FIG. 2 shows the different operational states of a mobile station 12 whereby the mobile station 12 is not active in a state 4 described as “idle unlocked”. Directly after being connected the mobile station 12 changes to a state 5 described as “active unlocked”. In this state the mobile station 12 tries to synchronise to the base station 11, all time slots with a fixed frequency being scanned. If for example no dummy bearer signal has been detected by the base station 11 within a period of one second, the frequency is changed. If the mobile station 12 has detected the dummy bearer transmitted by a base station 11 both a bit as well as a time slot synchonisation to the base station 11 is carried out automatically with the aid of the software and hardware used in the particular case. For this purpose the messages transmitted in each case in the A-field are evaluated. In contrast to the known DECT standard in which a fixed frequency hopping sequence is always used, synchronisation to the current valid frequency hopping sequence of the base station 11 must also be carried out in addition. After the synchronisation processes have been carried out the mobile station 12 changes to a state 6 described as “idle locked”.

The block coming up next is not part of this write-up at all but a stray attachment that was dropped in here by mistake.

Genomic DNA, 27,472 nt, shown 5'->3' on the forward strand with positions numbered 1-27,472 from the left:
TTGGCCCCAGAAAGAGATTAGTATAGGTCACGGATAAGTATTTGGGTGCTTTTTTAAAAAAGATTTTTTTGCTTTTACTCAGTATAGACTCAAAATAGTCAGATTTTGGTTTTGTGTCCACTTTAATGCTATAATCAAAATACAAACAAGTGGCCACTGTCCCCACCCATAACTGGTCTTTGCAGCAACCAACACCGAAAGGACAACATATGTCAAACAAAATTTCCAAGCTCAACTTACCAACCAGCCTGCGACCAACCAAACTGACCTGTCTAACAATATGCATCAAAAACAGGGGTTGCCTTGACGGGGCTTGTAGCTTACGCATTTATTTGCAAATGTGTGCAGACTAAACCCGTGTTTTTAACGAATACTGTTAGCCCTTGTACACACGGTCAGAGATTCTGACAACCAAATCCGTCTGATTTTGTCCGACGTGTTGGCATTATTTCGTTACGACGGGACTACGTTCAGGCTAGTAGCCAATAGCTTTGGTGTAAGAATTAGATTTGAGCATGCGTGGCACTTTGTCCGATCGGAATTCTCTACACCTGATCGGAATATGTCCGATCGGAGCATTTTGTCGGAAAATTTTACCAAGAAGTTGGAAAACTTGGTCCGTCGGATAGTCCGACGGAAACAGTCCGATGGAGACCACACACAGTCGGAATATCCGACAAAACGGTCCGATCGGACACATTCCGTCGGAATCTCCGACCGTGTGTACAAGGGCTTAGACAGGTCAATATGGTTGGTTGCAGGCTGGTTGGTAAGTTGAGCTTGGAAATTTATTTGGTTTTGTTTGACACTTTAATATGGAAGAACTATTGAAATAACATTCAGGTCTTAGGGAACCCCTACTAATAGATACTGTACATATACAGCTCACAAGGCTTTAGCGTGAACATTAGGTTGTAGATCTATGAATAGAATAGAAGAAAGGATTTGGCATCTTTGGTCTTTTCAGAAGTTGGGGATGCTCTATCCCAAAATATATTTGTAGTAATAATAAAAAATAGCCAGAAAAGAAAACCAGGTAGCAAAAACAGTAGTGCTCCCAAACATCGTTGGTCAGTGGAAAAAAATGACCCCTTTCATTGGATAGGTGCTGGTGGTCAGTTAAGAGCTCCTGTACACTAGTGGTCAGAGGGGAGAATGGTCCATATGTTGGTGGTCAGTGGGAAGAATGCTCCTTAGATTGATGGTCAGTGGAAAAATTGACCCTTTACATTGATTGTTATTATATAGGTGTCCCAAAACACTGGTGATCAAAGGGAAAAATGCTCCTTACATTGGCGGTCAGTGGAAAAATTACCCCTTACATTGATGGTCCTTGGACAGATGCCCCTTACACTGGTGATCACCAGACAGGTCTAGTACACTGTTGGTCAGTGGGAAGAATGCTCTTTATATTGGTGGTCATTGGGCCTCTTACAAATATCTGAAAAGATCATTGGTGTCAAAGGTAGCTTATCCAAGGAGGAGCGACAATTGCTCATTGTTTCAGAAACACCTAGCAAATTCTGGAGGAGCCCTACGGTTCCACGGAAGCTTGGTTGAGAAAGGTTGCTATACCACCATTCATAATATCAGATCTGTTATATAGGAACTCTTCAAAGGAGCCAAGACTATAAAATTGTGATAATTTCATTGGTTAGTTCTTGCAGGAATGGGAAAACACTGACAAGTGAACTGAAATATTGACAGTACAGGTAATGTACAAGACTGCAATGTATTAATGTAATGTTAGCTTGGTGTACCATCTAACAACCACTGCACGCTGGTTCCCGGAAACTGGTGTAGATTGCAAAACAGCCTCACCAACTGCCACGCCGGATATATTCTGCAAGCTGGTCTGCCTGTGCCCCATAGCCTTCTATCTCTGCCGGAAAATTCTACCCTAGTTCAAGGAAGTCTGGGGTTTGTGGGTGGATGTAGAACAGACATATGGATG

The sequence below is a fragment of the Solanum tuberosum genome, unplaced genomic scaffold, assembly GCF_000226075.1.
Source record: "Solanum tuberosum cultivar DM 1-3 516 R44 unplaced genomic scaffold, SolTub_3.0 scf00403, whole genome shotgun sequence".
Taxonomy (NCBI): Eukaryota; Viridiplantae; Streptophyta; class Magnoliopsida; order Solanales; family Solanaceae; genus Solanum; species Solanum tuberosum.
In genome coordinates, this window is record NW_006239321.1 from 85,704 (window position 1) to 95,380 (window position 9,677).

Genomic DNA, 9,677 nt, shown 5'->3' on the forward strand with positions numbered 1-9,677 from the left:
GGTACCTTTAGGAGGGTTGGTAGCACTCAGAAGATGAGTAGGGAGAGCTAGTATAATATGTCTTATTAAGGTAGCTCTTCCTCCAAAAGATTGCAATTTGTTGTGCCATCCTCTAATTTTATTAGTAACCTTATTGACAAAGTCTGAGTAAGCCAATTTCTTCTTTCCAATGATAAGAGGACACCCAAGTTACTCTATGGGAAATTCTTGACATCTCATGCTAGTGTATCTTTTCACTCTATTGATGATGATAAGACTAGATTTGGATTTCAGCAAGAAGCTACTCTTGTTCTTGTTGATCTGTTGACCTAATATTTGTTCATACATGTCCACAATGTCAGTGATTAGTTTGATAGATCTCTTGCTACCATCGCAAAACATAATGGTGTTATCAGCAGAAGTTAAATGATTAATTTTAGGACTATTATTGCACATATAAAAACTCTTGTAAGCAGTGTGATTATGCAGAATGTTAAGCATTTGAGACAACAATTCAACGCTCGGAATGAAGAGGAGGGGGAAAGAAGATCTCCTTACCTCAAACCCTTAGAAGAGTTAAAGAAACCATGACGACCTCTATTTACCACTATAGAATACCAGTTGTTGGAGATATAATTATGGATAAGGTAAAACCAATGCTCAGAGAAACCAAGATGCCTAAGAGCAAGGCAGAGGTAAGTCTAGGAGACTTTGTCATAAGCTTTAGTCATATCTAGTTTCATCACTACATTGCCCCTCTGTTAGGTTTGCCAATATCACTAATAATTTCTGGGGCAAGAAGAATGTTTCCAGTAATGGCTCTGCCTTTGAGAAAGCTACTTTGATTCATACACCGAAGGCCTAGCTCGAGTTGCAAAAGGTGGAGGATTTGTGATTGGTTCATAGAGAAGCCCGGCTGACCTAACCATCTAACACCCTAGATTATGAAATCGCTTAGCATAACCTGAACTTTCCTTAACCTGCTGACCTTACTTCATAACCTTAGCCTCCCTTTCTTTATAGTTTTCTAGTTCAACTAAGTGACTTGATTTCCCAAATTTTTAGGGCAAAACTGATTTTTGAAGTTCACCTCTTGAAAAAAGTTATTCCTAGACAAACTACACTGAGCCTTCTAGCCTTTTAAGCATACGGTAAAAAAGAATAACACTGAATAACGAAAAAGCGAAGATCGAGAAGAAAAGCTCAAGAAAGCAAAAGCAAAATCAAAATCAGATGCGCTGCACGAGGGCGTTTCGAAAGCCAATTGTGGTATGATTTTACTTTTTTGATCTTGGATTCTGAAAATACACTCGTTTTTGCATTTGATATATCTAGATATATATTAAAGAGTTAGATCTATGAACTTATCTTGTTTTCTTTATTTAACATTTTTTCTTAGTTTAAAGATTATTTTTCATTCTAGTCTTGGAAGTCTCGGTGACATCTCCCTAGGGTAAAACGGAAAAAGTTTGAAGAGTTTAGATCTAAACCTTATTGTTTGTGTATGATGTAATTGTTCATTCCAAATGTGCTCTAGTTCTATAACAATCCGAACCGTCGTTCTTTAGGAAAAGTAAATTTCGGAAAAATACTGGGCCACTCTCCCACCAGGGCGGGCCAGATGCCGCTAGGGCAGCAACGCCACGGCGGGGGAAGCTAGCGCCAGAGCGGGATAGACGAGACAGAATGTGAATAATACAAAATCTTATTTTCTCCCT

In this state the mobile station 12 can be operated in a sleep mode by entering a corresponding software command to reduce power consumption, whereby in this case the mobile station 12 or its controller 15 is activated only every n-th frame in order to detect a dummy bearer signal whereby n for example can be up to 64 for a sleep mode with minimum pulse width repetiton rate. The mobile station 12 can therefore remain sychronised with minimum power consumption to the base station 11. The sleep mode can be left by the controller 15 or the corresponding processor in two different ways. Either a multi-frame structure of monitoring multi-frame meters shown in FIG. 7 has counted down to zero or for example an external interrupt “waking up” of the processor is generated via the keyboard. After leaving the sleep mode the software of the corresponding mobile station 12 must be notified as to how long it was in sleep mode in order to be able to again start synchronisation with the frequency hopping sequence of the base station 11. For this reason the present values of the multi-frame meter already mentioned and the normal frame meter are known to the micro-controller 15.